The climate for retail stocks right now is bleak. Investors should ponder a three-pronged challenge these companies face right now, and brace themselves for what's coming. Many signs indicate that the holidays don't promise to be merry for retail revenue. On a more macro level, the American economy's strength is tied to these factors, too.
Get ready for one heck of a cold, scary sleigh ride.
Many retailers lowered their forecasts for the current quarter during earnings season's onslaught. It may have been difficult to put two and two together when Halloween hadn't even come and gone yet, but the current quarter includes the shopping-centric holiday season that starts in earnest on Black Friday (or Thanksgiving, now that retailers have become so desperate).
In August, retailers such as Wal-Mart (NYSE: WMT) and Target (NYSE: TGT) admitted that many consumers are deeply worried about their budgets. Many Americans are strapped for cash, still intensely concerned about prioritizing and affording basic expenses like food, energy, and gas. These concerns, or even running out of scant financial resources, slow discretionary spending.
Teens are often relatively unfazed by economic concerns, but they also rely on Mom and Dad and part-time jobs. Teen unemployment remains extremely high. Not surprisingly, teen retailers Abercrombie & Fitch, Aeropostale, and American Eagle Outfitters either delivered awful quarterly results or ratcheted down fourth-quarter expectations.
In mid-October, eBay (NASDAQ: EBAY) threw in with the pessimism surrounding the holiday season while discussing third-quarter financial results. It was easy to take eBay management's comments as proof of that particular Internet retailer's difficulties, but CEO John Donahoe indicated that there is softness in the e-commerce area in general.
Last month's government shutdown hurt many Americans' confidence. Lots of workers were told to stay at home without paychecks while the closure dragged on. Many reduced spending because they didn't have the usual amount of money coming in the form of their regular paychecks.
Some remain spooked about the entire situation. After having experienced a government shutdown that lasted for more than two weeks, there's good reason to sock away money for a rainy day. That means, again, less discretionary spending.
The Conference Board revealed last week that its consumer confidence index plunged to 71.2 in October from 80.2 in September. It's not an insignificant factor, since consumers represent 70% of economic activity.
Other consumer confidence indexes show a similar trend. Thomson Reuters/University of Michigan data also showed a plunge from September's 77.5 to 73.2 in October. Polled Americans pointed to the government shutdown as reason to believe the economy will deteriorate, and on an individual level worry about their own financial stability.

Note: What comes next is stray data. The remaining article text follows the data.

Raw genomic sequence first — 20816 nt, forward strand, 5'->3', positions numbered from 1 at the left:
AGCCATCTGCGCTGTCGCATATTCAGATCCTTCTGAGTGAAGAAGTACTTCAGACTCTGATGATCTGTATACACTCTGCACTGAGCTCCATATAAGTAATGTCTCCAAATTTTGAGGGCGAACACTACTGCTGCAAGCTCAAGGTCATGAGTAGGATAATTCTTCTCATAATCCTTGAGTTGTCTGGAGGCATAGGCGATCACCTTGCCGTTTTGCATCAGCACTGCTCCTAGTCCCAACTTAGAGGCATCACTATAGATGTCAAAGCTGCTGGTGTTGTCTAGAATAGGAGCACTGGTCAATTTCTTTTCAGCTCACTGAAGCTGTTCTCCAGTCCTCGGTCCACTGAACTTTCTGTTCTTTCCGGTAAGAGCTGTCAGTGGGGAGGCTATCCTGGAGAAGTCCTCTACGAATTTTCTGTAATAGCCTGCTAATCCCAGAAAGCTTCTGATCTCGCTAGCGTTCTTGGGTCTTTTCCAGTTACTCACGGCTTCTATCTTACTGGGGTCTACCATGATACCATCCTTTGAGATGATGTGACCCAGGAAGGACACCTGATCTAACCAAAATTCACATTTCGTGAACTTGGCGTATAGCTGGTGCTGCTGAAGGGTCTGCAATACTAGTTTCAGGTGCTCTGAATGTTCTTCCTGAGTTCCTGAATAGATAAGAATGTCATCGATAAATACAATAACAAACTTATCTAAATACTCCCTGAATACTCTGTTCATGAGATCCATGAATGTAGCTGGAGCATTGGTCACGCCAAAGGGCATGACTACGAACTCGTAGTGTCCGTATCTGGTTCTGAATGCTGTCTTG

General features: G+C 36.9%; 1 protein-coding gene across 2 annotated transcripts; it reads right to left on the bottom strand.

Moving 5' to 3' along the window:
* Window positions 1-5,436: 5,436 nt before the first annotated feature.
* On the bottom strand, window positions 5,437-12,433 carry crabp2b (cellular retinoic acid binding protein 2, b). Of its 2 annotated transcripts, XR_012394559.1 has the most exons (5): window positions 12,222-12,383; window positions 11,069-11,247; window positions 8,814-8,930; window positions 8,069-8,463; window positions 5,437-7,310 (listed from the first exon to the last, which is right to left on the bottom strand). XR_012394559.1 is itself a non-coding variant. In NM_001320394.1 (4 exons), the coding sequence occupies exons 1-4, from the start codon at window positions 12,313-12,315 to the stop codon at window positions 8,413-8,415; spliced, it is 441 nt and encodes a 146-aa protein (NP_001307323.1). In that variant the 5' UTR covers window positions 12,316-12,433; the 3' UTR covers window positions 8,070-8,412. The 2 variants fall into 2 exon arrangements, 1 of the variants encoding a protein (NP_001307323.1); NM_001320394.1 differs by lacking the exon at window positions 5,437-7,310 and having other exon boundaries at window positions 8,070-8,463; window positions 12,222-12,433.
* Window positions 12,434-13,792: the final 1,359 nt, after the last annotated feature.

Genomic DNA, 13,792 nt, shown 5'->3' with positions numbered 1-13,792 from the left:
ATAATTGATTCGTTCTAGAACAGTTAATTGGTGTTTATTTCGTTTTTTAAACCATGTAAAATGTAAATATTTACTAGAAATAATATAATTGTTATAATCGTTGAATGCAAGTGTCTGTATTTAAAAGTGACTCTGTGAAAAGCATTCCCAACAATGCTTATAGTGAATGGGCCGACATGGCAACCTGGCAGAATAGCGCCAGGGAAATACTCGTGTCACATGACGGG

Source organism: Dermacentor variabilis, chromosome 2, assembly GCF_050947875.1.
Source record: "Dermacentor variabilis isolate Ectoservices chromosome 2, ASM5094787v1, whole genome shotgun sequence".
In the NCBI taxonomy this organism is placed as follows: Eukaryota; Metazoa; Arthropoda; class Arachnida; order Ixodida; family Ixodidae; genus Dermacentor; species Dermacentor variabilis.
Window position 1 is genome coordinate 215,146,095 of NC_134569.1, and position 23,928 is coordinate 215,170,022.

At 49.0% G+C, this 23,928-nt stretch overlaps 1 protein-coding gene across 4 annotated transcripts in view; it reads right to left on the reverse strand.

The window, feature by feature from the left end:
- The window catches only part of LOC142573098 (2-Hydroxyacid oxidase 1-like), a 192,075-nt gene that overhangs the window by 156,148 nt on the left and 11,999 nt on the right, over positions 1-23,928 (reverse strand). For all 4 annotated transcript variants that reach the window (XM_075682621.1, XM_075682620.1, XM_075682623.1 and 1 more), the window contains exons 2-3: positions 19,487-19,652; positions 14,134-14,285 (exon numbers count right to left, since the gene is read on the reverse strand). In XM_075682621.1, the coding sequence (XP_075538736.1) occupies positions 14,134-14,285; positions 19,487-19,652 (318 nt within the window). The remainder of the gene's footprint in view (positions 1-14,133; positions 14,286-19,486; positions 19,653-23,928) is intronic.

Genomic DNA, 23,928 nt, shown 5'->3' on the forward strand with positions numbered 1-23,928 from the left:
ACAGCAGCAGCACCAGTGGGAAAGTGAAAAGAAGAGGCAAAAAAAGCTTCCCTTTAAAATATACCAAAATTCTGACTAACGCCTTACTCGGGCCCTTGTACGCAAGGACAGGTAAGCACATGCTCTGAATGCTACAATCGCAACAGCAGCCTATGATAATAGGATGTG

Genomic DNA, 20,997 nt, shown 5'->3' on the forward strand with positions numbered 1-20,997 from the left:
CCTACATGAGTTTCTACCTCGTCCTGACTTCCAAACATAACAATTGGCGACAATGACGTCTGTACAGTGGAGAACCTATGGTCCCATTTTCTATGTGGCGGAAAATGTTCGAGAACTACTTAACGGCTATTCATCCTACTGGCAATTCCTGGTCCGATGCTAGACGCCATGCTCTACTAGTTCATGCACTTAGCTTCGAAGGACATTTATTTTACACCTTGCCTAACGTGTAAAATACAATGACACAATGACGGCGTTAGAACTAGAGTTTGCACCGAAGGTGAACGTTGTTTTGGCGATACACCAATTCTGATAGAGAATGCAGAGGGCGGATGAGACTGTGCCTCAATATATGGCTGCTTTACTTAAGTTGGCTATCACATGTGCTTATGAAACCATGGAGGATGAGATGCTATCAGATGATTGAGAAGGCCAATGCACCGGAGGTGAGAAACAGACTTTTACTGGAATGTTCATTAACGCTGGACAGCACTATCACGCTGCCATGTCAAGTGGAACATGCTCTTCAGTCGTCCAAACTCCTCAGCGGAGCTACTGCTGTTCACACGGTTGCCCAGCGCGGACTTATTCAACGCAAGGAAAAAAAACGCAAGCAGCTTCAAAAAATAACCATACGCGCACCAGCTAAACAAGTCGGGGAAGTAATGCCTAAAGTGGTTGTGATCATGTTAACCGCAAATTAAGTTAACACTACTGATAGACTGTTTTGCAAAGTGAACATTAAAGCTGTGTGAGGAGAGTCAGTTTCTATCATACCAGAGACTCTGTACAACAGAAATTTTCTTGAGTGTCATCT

Speaking to habits during the shutdown, a Goldman Sachs survey conducted from Oct. 10 to Oct. 15 found that 2 out of 5 Americans cut their spending. Although the hit affected low-income consumers more than their higher-income counterparts, even those making more than $100,000 cut spending by 32%.
More bad economic drag
Supplemental Nutrition Assistance Program (SNAP) funding -- also known as food stamps -- is an additional factor that fits into the cogs of the consumer spending machine in the fragile economy.
Wal-Mart consistently talks about the difficulties lower-income Americans face, and the situation will likely also squeeze the rock-bottom bargain stores like Dollar General, Dollar Tree, and Family Dollar. The ripple effects can, of course, spread even more far and wide.
It should be pretty obvious that reductions in SNAP funding will further curtail many recipients' ability to buy goods. About 8% of shoppers receive the assistance, and the funding cuts and the continued political wrangling that could result in a 3 million drop in eligible recipients will constrain many budgets even more.
The economic situation in this country is extremely shaky, and regardless of the fashionable rose-colored glasses peeking at the marketplace, the ugly truth is that unemployment is still very high, and underemployment is yet another factor that's making life difficult for Americans.
Economic almanac: A tough, tight winter
Months ago, it wasn't rocket science to theorize that it would be a sour, sedate holiday season. It's a reason retailers began nagging us about Christmas and the winter holidays even before Halloween. We can expect more of a fevered pitch due to desperation. Many retailers will be forced to kill their margins and run super-sales to drive sales volume. These are terrible omens.
The ripple effects of so many politically charged economic moves recently are providing even more daunting, and holiday timing is very bad.
Regardless of stances anyone has on these issues, there's usually an unexpected price to pay for every move, including events such as government shutdowns. In tough times, these costs are even more painful and difficult for so many people.
Retail takes the temperature of the situation, and it's not good.
Investors should tune into the situation that's brewing. In all cases, given these scary economic cold spots, investors should focus on buying the strongest companies, and remember they can also look for post-holiday bargains.
Hold on tight, though. It's going to be a bumpy ride, but long-term investors who choose their stocks wisely will weather these storms far better than those who may not see this difficult winter coming.
Stability in shaky times
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